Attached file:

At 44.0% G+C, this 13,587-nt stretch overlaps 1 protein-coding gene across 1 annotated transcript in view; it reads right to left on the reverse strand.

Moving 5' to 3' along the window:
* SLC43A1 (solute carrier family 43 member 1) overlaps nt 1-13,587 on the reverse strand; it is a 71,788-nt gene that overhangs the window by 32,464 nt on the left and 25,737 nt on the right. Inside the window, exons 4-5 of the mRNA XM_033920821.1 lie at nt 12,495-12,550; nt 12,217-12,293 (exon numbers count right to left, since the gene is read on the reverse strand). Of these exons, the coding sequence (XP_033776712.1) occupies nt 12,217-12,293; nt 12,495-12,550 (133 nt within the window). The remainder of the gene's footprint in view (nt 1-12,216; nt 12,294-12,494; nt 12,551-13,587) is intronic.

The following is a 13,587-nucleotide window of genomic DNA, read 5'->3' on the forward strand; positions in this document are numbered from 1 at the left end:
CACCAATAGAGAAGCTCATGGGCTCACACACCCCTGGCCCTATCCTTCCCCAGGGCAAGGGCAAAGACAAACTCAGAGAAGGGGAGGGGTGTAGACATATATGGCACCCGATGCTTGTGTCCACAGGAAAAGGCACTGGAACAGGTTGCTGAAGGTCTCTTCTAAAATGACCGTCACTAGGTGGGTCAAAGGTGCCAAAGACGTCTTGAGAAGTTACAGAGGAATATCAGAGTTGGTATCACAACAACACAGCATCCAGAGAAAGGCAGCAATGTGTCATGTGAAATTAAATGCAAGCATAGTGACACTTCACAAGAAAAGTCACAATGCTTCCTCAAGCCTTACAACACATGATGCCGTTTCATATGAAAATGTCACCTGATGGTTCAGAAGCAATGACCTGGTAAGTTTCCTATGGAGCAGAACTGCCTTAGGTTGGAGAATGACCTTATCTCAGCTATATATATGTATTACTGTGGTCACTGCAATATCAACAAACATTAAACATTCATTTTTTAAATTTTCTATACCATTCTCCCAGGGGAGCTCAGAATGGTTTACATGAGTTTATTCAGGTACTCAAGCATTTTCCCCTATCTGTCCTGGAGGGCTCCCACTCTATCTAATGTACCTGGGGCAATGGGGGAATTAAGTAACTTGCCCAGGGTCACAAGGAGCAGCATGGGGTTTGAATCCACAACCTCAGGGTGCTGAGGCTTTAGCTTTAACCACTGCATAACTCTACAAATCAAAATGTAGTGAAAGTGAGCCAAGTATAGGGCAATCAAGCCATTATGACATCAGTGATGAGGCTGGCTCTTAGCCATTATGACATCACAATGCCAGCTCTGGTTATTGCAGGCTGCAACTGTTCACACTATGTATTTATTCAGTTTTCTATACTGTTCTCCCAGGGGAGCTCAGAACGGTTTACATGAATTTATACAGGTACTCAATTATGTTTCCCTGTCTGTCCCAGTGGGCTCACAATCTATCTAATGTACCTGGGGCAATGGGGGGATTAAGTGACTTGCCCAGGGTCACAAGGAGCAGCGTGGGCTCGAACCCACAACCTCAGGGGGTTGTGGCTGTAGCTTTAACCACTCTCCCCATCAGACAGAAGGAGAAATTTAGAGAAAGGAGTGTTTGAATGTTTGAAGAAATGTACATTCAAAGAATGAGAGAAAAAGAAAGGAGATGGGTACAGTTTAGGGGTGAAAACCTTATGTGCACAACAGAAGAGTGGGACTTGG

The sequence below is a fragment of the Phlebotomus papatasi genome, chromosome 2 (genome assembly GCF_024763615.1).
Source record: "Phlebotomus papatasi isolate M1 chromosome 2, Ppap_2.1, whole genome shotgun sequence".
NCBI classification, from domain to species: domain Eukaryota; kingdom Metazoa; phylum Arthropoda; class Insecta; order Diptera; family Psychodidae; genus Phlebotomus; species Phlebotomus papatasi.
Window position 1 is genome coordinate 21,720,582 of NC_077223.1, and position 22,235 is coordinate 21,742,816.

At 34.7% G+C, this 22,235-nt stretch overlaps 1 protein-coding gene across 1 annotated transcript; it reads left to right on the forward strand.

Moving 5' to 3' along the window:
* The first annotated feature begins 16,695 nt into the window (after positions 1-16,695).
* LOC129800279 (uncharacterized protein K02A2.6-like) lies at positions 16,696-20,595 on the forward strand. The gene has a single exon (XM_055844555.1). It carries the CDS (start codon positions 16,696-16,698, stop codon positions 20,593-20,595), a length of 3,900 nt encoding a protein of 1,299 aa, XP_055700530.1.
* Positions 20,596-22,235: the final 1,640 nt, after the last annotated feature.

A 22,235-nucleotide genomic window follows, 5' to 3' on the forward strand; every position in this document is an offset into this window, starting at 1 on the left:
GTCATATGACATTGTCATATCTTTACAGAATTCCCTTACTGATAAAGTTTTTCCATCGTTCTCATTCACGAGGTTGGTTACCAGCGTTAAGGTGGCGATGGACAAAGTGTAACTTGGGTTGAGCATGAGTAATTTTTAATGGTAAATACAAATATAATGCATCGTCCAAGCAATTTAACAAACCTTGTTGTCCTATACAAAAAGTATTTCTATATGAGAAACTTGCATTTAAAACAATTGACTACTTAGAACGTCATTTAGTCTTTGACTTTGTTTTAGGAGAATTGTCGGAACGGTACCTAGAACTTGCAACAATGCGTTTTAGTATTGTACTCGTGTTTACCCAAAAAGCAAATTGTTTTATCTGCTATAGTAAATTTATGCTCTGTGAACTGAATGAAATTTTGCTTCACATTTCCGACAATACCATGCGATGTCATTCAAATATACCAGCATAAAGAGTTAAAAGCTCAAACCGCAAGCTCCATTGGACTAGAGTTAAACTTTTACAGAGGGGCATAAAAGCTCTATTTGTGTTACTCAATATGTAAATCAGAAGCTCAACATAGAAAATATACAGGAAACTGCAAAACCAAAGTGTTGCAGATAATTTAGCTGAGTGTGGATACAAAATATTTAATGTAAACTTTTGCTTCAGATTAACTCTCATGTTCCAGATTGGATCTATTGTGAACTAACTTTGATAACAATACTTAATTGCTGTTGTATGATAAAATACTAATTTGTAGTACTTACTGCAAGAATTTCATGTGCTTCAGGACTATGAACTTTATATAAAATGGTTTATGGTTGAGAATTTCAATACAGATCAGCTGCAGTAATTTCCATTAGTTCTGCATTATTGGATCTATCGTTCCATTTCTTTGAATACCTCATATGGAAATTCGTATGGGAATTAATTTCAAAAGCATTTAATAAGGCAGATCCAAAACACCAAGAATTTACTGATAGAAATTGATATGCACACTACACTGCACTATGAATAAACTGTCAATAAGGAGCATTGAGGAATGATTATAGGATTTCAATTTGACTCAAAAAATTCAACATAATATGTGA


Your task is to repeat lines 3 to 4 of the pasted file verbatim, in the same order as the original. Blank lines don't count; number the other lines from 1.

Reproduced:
* SLC43A1 (solute carrier family 43 member 1) overlaps nt 1-13,587 on the reverse strand; it is a 71,788-nt gene that overhangs the window by 32,464 nt on the left and 25,737 nt on the right. Inside the window, exons 4-5 of the mRNA XM_033920821.1 lie at nt 12,495-12,550; nt 12,217-12,293 (exon numbers count right to left, since the gene is read on the reverse strand). Of these exons, the coding sequence (XP_033776712.1) occupies nt 12,217-12,293; nt 12,495-12,550 (133 nt within the window). The remainder of the gene's footprint in view (nt 1-12,216; nt 12,294-12,494; nt 12,551-13,587) is intronic.

The following is a 13,587-nucleotide window of genomic DNA, read 5'->3' on the forward strand; positions in this document are numbered from 1 at the left end: